During data write operations, an external circuit such as a memory controller (not shown) applies N/2 bit data words DQ, the strobe signal DQS, and corresponding data masking signals DM on the data bus DATA. A data receiver 628 receives each DQ word and the associated DM signals, and applies these signals to input registers 630 that are clocked by the DQS signal. In response to a rising edge of the DQS signal, the input registers 630 latch a first N/2 bit DQ word and the associated DM signals, and in response to a falling edge of the DQS signal the input registers latch the second N/2 bit DQ word and associated DM signals. The input register 630 provides the two latched N/2 bit DQ words as an N-bit word to a write FIFO and driver 632, which clocks the applied DQ word and DM signals into the write FIFO and driver in response to the DQS signal. The DQ word is clocked out of the write FIFO and driver 632 in response to the CLK signal, and is applied to the I/O gating and masking circuit 618. The I/O gating and masking circuit 618 transfers the DQ word to the addressed memory cells in the accessed bank 612A-D subject to the DM signals, which may be used to selectively mask bits or groups of bits in the DQ words (i.e., in the write data) being written to the addressed memory cells.
A control logic and command decoder 634 receives a plurality of command and clocking signals over a control bus CONT, typically from an external circuit such as a memory controller (not shown). The command signals include a chip select signal CS*, a write enable signal WE*, a column address strobe signal CAS*, and a row address strobe signal RAS*, while the clocking signals include a clock enable signal CKE* and complementary clock signals CLK, CLK*, with the “*” designating a signal as being active LOW. The command signals CS*, WE*, CAS*, and RAS* are driven to values corresponding to a particular command, such as a read, write, or auto-refresh command. In response to the clock signals CLK, CLK*, the command decoder 634 latches and decodes an applied command, and generates a sequence of clocking and control signals that control the components 602-632 to execute the function of the applied command. The clock enable signal CKE enables clocking of the command decoder 634 by the clock signals CLK, CLK*. The command decoder 634 latches command and address signals at edges of the CLK, CLK* signals (i.e., the crossing point of CLK going HIGH and CLK* going LOW), while the input registers 630 and data drivers 624 transfer data into and from, respectively, the memory device 600 in response to both edges of the data strobe signal DQS and thus at double the frequency of the clock signals CLK, CLK*. This is true because the DQS signal has the same frequency as the CLK, CLK* signals. The memory device 600 is referred to as a double-data-rate device because the data words DQ being transferred to and from the device are transferred at double the rate of a conventional SDRAM, which transfers data at a rate corresponding to the frequency of the applied clock signal. The detailed operation of the control logic and command decoder 634 in generating the control and timing signals is conventional, and thus, for the sake of brevity, will not be described in more detail.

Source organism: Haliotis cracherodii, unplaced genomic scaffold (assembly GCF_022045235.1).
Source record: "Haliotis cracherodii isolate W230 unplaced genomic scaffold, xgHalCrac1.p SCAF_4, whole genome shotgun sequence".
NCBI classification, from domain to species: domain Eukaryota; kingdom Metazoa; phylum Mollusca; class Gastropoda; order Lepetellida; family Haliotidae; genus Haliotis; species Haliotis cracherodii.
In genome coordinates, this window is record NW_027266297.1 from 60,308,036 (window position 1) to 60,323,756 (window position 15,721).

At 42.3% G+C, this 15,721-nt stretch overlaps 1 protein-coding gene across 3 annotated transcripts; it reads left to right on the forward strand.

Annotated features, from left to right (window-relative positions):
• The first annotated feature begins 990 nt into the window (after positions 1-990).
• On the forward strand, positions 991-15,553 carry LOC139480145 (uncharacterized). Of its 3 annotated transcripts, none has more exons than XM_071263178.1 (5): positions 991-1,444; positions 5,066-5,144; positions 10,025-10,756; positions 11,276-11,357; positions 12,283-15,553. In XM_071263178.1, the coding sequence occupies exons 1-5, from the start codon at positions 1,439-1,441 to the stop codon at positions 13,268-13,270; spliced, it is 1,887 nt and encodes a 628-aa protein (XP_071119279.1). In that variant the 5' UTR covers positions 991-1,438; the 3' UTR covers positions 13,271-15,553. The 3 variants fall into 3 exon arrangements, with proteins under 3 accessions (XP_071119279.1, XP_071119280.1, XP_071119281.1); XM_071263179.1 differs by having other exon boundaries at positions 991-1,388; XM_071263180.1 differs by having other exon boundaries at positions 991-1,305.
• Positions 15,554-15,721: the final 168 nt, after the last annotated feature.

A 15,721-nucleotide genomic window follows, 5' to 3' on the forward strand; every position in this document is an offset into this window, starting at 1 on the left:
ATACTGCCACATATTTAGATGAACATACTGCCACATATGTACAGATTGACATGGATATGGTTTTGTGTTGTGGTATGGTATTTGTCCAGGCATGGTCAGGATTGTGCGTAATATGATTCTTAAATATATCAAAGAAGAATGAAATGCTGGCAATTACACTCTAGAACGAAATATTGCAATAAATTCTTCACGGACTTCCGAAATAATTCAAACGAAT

From the foregoing it will be appreciated that, although specific embodiments of the invention have been described herein for purposes of illustration, various modifications may be made without deviating from the spirit and scope of the invention. For example, many of the components described above may be implemented using either digital or analog circuitry, or a combination of both. Accordingly, the invention is not limited except as by the appended claims.
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|U.S. Classification||327/12, 327/7, 327/3|
|Cooperative Classification||H03K5/26, G11C8/12, H03L7/085, H03L7/0814|
|European Classification||H03K5/26, G11C8/12, H03L7/081A1, H03L7/085|
|Dec 1, 2006||AS||Assignment|
Owner name: MICRON TECHNOLOGY, INC., IDAHO
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Effective date: 20061117
|Sep 22, 2011||FPAY||Fee payment|
Year of fee payment: 4
|Feb 24, 2016||FPAY||Fee payment|
Year of fee payment: 8
|May 12, 2016||AS||Assignment|
Owner name: U.S. BANK NATIONAL ASSOCIATION, AS COLLATERAL AGEN
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Effective date: 20160426
|Jun 2, 2016||AS||Assignment|
Owner name: MORGAN STANLEY SENIOR FUNDING, INC., AS COLLATERAL
Free format text: PATENT SECURITY AGREEMENT;ASSIGNOR:MICRON TECHNOLOGY, INC.;REEL/FRAME:038954/0001